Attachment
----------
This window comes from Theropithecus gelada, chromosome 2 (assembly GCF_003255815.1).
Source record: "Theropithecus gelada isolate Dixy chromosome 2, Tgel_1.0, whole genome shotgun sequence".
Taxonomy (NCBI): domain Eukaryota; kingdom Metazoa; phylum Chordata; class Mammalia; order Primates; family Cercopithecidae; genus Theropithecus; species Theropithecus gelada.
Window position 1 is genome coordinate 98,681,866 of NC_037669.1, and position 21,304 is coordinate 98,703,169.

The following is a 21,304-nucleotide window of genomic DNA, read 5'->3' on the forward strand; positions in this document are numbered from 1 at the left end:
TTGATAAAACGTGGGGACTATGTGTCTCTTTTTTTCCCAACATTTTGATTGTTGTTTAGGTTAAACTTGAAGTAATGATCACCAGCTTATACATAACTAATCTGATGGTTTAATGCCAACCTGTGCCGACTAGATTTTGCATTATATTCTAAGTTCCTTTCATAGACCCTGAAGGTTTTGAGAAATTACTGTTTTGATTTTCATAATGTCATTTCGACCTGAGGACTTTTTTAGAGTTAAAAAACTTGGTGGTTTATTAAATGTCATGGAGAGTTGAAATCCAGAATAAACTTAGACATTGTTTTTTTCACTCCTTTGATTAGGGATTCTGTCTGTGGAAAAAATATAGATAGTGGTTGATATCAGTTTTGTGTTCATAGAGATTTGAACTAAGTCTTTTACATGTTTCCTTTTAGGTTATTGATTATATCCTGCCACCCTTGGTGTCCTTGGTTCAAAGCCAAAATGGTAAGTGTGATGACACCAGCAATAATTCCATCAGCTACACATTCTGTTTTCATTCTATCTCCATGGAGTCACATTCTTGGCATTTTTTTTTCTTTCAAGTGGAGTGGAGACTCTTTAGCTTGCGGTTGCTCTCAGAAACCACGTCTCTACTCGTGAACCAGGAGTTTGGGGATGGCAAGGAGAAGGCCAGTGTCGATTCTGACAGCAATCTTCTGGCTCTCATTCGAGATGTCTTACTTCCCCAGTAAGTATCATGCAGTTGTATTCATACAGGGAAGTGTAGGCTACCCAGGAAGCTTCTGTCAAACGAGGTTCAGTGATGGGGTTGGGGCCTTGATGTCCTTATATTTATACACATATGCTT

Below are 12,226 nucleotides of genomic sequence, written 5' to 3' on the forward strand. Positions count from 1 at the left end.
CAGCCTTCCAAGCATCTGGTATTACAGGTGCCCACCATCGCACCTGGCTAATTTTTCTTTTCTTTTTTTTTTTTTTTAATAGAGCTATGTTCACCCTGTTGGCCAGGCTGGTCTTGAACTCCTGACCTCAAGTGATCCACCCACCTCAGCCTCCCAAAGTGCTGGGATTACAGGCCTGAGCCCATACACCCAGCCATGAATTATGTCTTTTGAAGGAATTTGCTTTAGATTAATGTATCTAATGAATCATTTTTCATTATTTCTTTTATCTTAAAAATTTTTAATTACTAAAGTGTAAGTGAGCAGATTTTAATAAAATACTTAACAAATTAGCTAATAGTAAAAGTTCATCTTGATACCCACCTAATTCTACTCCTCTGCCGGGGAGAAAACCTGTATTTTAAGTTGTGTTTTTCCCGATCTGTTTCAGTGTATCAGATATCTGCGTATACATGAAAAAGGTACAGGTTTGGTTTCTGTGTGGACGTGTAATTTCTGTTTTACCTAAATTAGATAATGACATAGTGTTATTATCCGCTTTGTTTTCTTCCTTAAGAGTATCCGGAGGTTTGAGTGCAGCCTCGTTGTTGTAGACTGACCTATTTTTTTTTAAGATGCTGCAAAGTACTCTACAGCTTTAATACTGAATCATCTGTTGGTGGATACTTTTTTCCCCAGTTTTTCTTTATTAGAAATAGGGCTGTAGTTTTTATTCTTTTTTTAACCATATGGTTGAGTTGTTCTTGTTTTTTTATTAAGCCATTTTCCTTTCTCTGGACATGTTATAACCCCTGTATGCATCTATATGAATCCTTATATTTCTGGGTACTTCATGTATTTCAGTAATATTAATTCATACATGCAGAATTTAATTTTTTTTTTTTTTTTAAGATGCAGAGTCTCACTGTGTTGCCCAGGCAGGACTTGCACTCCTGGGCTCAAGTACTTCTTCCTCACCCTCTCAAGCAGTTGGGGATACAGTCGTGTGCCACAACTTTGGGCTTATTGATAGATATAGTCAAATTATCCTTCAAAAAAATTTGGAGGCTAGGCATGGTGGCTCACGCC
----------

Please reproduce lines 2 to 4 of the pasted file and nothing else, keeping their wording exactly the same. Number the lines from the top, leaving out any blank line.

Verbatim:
Source record: "Theropithecus gelada isolate Dixy chromosome 2, Tgel_1.0, whole genome shotgun sequence".
Taxonomy (NCBI): domain Eukaryota; kingdom Metazoa; phylum Chordata; class Mammalia; order Primates; family Cercopithecidae; genus Theropithecus; species Theropithecus gelada.
Window position 1 is genome coordinate 98,681,866 of NC_037669.1, and position 21,304 is coordinate 98,703,169.